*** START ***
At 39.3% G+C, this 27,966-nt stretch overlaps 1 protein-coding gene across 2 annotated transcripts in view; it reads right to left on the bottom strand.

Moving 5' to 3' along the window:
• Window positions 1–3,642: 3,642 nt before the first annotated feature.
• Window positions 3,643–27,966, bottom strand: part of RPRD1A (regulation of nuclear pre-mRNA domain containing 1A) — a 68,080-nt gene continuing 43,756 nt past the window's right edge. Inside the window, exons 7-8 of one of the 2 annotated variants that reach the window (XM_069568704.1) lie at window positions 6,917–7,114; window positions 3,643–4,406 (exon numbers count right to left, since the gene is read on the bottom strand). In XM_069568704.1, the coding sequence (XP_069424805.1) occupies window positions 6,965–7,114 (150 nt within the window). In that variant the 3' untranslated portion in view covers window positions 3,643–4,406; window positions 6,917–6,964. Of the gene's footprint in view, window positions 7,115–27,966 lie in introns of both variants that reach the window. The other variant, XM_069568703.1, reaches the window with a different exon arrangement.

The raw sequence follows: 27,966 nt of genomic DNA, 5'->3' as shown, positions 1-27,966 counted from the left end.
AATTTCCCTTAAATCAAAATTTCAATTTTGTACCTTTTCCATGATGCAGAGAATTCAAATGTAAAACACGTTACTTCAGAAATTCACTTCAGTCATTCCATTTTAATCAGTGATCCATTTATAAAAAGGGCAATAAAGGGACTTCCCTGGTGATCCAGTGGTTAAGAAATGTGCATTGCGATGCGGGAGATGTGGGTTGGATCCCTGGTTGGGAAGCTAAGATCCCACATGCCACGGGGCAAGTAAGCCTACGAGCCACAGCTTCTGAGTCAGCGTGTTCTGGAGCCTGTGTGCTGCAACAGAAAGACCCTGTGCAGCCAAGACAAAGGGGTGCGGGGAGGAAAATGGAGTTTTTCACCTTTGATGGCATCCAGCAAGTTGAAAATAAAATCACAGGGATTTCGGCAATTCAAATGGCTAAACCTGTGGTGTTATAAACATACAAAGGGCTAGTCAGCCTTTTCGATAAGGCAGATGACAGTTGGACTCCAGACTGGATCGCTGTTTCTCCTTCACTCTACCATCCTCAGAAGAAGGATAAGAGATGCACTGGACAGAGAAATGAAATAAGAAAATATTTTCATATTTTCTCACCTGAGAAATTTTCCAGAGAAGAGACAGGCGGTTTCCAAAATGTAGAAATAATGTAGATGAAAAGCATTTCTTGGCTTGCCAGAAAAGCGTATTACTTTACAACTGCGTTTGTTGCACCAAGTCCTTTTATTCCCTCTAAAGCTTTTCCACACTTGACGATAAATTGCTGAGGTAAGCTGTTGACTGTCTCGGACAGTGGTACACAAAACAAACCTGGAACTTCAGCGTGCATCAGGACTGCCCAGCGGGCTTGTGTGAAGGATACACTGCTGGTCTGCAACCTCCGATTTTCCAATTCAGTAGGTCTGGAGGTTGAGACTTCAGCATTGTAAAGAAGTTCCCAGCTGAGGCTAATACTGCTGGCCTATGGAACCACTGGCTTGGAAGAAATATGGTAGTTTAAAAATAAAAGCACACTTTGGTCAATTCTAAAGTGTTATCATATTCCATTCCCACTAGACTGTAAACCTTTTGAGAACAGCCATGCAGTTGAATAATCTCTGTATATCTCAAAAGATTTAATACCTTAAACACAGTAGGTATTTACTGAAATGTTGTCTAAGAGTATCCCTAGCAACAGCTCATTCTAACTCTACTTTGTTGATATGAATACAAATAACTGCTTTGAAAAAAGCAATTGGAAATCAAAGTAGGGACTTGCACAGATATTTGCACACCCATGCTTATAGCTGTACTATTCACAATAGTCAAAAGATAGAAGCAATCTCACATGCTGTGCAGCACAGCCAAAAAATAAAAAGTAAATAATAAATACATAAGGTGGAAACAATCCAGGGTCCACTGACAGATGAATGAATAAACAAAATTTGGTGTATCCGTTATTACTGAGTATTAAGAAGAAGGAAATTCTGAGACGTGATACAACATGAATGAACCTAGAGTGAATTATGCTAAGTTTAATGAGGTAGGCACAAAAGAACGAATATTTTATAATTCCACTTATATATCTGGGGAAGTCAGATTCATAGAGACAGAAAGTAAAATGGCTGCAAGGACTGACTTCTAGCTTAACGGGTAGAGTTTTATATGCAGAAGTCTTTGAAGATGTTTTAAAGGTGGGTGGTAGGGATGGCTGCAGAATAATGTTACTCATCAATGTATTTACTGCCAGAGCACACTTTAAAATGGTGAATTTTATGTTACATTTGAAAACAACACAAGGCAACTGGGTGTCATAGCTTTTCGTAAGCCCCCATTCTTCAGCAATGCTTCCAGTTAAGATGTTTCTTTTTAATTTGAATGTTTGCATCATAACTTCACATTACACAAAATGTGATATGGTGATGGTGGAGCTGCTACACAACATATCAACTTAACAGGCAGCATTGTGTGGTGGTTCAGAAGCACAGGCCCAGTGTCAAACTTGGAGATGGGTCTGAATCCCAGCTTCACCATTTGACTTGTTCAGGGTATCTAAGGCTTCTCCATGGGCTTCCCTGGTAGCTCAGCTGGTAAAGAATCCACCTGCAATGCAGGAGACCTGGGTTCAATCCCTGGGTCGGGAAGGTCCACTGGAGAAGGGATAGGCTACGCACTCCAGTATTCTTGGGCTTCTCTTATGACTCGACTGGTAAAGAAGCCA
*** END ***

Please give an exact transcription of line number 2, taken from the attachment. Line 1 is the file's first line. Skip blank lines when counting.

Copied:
Moving 5' to 3' along the window: